Can advertisers push buttons in your brain to make you buy? A study reported in The New York Times suggests that advertisers can highjack your brain circuits for memory, decision-making and self image.

Neuromarketing is a controversial practice and I can’t say I’ve ever applied it in creating ads or campaigns. However, understanding buyer behaviour remains key to the success of your business. Few customers are ready to buy, call, or register now. Customers may be unaware that they have a problem, that there are solutions to a problem, or that your company produces a solution that can help them. Sophisticated buyers, such as those in business, may even play different roles — influencing decision-makers, signing budgets, or taking responsibility for a buying decision.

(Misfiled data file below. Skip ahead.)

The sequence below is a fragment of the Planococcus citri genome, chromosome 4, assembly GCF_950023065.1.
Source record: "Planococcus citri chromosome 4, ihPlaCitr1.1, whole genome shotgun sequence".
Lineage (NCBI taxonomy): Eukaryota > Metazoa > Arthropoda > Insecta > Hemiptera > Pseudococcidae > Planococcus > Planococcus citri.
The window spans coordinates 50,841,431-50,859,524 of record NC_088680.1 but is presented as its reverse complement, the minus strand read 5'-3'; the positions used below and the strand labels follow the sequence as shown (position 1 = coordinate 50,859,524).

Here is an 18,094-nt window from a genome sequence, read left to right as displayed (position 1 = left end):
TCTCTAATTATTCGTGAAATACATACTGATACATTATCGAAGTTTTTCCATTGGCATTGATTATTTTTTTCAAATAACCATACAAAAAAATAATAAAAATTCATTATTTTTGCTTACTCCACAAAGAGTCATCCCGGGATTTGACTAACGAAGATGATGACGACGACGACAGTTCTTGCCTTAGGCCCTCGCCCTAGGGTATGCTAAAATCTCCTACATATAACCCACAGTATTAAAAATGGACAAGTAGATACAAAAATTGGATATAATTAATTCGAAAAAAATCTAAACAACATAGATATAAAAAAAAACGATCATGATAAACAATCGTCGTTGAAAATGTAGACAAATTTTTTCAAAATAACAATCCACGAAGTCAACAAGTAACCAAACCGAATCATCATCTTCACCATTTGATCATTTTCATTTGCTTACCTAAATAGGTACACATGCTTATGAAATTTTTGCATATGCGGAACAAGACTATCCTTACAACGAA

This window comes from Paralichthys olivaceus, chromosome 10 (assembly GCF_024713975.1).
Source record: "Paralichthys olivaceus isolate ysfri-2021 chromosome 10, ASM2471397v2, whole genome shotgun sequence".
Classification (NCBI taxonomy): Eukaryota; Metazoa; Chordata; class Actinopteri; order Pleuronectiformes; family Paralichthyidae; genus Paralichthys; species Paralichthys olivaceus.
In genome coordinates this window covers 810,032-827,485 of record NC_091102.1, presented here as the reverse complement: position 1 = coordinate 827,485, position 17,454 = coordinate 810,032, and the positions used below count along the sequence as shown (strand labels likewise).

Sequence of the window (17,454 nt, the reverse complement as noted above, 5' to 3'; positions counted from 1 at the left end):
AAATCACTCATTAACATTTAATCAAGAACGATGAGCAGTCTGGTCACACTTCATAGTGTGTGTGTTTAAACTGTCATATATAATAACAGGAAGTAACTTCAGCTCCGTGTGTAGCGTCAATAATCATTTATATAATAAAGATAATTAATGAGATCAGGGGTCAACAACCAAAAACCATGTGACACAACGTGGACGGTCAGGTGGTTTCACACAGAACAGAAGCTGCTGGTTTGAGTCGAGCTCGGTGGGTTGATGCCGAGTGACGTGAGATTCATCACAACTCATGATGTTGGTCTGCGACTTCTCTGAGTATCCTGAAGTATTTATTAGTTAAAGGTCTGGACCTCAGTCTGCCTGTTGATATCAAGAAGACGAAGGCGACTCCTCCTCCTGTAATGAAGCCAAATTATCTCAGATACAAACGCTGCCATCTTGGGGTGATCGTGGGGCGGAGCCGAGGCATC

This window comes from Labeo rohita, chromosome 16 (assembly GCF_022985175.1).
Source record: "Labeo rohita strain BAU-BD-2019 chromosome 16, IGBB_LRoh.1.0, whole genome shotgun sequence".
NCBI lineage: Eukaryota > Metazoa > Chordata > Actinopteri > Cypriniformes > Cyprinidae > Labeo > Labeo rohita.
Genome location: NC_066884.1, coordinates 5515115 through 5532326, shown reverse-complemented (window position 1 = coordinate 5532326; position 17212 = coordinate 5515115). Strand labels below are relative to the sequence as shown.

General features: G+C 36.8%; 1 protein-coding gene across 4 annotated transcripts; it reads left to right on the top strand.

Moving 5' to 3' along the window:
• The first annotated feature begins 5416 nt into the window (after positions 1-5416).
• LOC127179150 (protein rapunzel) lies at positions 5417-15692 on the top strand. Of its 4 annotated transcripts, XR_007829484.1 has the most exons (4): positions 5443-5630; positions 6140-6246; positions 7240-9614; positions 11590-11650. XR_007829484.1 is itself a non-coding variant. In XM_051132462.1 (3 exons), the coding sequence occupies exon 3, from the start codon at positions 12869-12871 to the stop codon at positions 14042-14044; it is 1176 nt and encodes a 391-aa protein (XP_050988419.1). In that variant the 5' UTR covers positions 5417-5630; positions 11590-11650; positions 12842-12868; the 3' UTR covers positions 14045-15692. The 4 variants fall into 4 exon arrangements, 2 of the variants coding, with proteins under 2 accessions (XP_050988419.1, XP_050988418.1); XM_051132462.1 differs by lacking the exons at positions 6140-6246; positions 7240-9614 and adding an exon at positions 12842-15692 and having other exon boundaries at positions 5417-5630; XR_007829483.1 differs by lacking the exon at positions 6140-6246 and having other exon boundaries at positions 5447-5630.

Marketers often talk about moving a customer through AIDA — a cycle aimed at attracting customers, developing their interest, building their desire, and stimulating action. In reality, the buying cycle can be a complex process. If you’re not selling products classified as impulse buys — chocolate bars and potato chips — you may need to manage customers through long, involved buying processes. Aim to map your marketing strategies and tools to your customer’s place in the buying cycle. In developing your marketing plan, consider how you will target customers in different stages of the buying cycle — and how you’ll support them in moving to the next stage. With good strategies and tools, you can convert window-shopping prospects into repeat customers.

(c) 2004 by Andrea Coutu. Vancouver Marketing Consultant. All rights reserved.